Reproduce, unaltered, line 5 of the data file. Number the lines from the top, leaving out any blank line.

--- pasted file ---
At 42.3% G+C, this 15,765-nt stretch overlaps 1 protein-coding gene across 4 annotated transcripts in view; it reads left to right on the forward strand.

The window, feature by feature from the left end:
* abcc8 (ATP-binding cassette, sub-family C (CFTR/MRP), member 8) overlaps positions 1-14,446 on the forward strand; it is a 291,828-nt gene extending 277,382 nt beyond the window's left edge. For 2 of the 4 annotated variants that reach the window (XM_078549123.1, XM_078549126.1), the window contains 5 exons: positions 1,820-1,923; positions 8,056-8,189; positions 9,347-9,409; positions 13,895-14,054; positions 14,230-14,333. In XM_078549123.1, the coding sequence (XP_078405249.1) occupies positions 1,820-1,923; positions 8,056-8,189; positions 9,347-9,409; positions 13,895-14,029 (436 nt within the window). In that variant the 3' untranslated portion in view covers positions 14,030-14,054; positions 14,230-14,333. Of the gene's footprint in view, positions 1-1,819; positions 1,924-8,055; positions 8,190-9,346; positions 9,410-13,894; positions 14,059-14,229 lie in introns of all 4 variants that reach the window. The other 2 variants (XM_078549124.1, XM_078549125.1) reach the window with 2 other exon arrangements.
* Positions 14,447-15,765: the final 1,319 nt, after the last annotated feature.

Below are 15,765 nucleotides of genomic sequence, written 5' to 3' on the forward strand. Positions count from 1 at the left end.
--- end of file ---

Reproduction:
Below are 15,765 nucleotides of genomic sequence, written 5' to 3' on the forward strand. Positions count from 1 at the left end.